Bagged desiccants are also commonly used to protect goods in barrier-sealed shipping containers against moisture damage: rust, corrosion, etc.[2][3] Hygroscopic cargo, such as cocoa, coffee, various nuts and grains, and other foods[4] can be particularly susceptible to mold and rot when exposed to condensation and humidity. Because of this, shippers often take measures by deploying desiccants to protect against loss. Pharmaceutical packaging often includes small packets of desiccant to keep the atmosphere inside the package below critical levels of water vapor.

Desiccants induce dryness in any environment and reduce the amount of moisture present in air. Desiccants come in various forms and have found widespread use in the food, pharmaceuticals, packing, electronics and many manufacturing industries.

Air conditioning systems can be based on desiccants, as drier air feels more comfortable and absorbing water itself removes heat.[5]

Desiccants are used in livestock farming, where, for example, new-born piglets are highly susceptible to hypothermia owing to their wetness.[6]

Drying of solvents[edit]

Toluene is heated under reflux with sodium and benzophenone to produce dry, oxygen-free toluene. The toluene is dry and oxygen free when the intense blue coloration from the benzophenone ketyl radical is observed.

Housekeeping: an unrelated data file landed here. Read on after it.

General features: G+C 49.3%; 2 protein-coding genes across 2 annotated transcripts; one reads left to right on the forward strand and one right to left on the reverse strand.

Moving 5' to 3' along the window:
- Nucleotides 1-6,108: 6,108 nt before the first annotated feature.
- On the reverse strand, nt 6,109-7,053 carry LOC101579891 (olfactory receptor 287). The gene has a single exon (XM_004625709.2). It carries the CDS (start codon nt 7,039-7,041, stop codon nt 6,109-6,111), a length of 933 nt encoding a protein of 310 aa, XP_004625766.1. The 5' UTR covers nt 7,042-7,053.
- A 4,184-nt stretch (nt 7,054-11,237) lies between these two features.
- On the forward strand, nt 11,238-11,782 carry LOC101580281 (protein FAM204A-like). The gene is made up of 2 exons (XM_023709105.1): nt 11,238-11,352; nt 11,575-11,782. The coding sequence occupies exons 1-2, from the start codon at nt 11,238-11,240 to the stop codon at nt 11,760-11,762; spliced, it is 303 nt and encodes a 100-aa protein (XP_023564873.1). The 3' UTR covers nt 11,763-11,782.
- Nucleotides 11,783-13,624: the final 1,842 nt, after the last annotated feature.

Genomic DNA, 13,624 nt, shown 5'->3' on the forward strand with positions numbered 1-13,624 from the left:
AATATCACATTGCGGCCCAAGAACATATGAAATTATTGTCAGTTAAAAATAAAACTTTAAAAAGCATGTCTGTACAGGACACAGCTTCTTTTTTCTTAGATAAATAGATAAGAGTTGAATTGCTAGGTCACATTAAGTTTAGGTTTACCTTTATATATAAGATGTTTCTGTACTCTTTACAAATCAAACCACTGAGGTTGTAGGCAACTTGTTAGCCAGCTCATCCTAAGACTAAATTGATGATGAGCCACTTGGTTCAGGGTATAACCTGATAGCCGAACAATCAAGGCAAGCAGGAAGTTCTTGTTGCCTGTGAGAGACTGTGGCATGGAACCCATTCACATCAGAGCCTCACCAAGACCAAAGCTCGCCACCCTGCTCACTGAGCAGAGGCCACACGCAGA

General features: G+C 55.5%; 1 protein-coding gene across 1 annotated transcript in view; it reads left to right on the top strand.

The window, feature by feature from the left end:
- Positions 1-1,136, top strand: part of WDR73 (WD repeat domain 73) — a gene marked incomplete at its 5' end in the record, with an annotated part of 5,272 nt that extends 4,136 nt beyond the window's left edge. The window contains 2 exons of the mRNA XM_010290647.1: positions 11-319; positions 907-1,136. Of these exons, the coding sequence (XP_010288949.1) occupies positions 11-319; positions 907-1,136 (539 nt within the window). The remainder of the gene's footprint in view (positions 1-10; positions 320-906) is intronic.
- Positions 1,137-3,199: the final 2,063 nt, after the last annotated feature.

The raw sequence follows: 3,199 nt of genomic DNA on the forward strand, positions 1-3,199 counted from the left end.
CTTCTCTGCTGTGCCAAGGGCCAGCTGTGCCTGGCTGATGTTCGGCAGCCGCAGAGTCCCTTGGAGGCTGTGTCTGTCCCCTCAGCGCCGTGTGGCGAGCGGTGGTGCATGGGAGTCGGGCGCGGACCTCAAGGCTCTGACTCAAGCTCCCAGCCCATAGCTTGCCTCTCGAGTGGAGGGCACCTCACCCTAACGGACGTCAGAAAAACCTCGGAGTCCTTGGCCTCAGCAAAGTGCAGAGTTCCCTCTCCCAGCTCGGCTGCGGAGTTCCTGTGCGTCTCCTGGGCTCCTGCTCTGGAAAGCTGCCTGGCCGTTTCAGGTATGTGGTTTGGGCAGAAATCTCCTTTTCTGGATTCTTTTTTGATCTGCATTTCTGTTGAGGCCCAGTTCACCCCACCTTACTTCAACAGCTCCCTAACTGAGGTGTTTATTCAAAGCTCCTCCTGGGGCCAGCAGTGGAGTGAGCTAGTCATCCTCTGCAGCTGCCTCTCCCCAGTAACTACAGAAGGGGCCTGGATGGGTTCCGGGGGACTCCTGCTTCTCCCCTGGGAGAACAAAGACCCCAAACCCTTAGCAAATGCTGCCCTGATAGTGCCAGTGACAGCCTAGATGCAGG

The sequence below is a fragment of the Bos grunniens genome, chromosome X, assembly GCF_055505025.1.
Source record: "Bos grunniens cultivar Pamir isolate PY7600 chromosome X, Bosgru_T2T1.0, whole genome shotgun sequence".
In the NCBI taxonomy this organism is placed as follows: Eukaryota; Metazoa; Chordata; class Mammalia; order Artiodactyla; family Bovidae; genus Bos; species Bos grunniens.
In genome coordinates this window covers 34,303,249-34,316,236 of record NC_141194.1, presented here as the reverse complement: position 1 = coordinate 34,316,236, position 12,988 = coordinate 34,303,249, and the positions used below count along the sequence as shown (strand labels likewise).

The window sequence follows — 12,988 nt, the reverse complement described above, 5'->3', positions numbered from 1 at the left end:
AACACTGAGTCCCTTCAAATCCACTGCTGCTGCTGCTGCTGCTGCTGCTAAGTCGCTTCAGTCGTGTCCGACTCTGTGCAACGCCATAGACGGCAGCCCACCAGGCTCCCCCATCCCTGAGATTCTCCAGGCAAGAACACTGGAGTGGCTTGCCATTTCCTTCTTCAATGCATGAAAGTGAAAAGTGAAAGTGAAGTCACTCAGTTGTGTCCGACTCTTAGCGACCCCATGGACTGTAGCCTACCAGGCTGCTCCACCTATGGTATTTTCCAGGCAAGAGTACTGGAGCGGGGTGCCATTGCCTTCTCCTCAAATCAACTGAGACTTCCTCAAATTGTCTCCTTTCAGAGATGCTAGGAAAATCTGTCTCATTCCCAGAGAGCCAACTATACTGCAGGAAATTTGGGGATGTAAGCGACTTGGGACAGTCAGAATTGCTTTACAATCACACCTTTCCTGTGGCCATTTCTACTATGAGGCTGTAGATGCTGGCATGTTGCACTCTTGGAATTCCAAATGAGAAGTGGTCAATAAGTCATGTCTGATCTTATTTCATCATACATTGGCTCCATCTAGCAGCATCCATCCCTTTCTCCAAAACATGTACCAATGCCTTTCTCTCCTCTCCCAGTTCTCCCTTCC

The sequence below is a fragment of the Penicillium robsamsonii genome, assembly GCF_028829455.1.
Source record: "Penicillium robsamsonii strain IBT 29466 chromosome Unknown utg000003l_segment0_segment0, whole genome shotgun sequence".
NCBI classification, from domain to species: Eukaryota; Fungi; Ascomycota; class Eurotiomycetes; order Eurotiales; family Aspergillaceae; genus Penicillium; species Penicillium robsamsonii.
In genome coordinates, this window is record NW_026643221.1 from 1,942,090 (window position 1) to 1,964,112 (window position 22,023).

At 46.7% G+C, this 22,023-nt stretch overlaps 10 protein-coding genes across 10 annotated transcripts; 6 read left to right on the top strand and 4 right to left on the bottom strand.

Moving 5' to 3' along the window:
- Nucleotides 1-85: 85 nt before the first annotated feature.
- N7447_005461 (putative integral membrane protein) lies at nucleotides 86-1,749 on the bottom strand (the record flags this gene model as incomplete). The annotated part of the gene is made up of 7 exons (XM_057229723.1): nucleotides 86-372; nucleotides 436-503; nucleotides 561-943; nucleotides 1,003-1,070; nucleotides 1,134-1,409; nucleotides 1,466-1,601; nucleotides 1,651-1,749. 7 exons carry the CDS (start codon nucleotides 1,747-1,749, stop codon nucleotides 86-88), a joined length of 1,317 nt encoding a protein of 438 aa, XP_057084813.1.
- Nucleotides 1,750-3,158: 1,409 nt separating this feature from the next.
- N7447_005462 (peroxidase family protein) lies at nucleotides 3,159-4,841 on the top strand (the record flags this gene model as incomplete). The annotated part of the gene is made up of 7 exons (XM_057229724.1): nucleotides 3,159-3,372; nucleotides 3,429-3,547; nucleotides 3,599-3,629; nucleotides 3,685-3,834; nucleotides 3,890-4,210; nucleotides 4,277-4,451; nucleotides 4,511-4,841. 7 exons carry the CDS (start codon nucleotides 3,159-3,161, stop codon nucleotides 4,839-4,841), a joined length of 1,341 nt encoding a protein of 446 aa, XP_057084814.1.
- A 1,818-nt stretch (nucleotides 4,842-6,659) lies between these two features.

Desiccants are also used to remove water from solvents, typically required by chemical reactions that do not tolerate water, e.g., the Grignard reaction. The method generally, though not always, involves mixing the solvent with the solid desiccant. Studies show that molecular sieves are superior as desiccants relative to chemical drying reagents such as sodium-benzophenone. Sieves offer the advantages of being safe in air and recyclable.[7][8]

See also[edit]


  1. ^ Otto W. Flörke, et al. "Silica" in Ullmann's Encyclopedia of Industrial Chemistry, 2008, Weinheim: Wiley-VCH, . doi:10.1002/14356007.a23_583.pub3.
  2. ^ Rollo, P (1996). A Protective packaging evaluation involving a high barrier film lamiation, desiccants and oxygen absorbers (MSc). Rochester Institute of Technology. Retrieved August 8, 2021.
  4. ^ Hirata, T (1985). "Simulation of Moisture and Chlorophyll Changes in Dried Laver, Porphyra Yezoensis, in a Desiccant-Enclosing Packaging System". Nippon Shokuhin Kogyo Gakkaishi. 32 (4): 266–273. doi:10.3136/nskkk1962.32.4_266. S2CID 101082998. Retrieved 11 August 2021.
  5. ^ Daou, K; Wang, Xia (2005). "Desiccant cooling air conditioning: a review". Renewable and Sustainable Energy Reviews. 10 (2): 55–77. doi:10.1016/j.rser.2004.09.010.
  6. ^ Vande Pol, Katherine D.; Tolosa, Andres F.; Shull, Caleb M.; Brown, Catherine B.; Alencar, Stephan A S.; Ellis, Michael (2020). "Effect of method of drying piglets at birth on rectal temperature over the first 24 h after birth1". Translational Animal Science. 4 (4): txaa183. doi:10.1093/tas/txaa183. PMC 7672461. PMID 33241187.
  7. ^ Chai, Christina Li Lin; Armarego, W. L. F. (2003). Purification of laboratory chemicals. Oxford: Butterworth-Heinemann. ISBN 978-0-7506-7571-0.
  8. ^ Williams, D. Bradley G.; Lawton, Michelle (2010). "Drying of Organic Solvents: Quantitative Evaluation of the Efficiency of Several Desiccants". The Journal of Organic Chemistry. 75 (24): 8351–8354. doi:10.1021/jo101589h. PMID 20945830. S2CID 17801540.

Further reading[edit]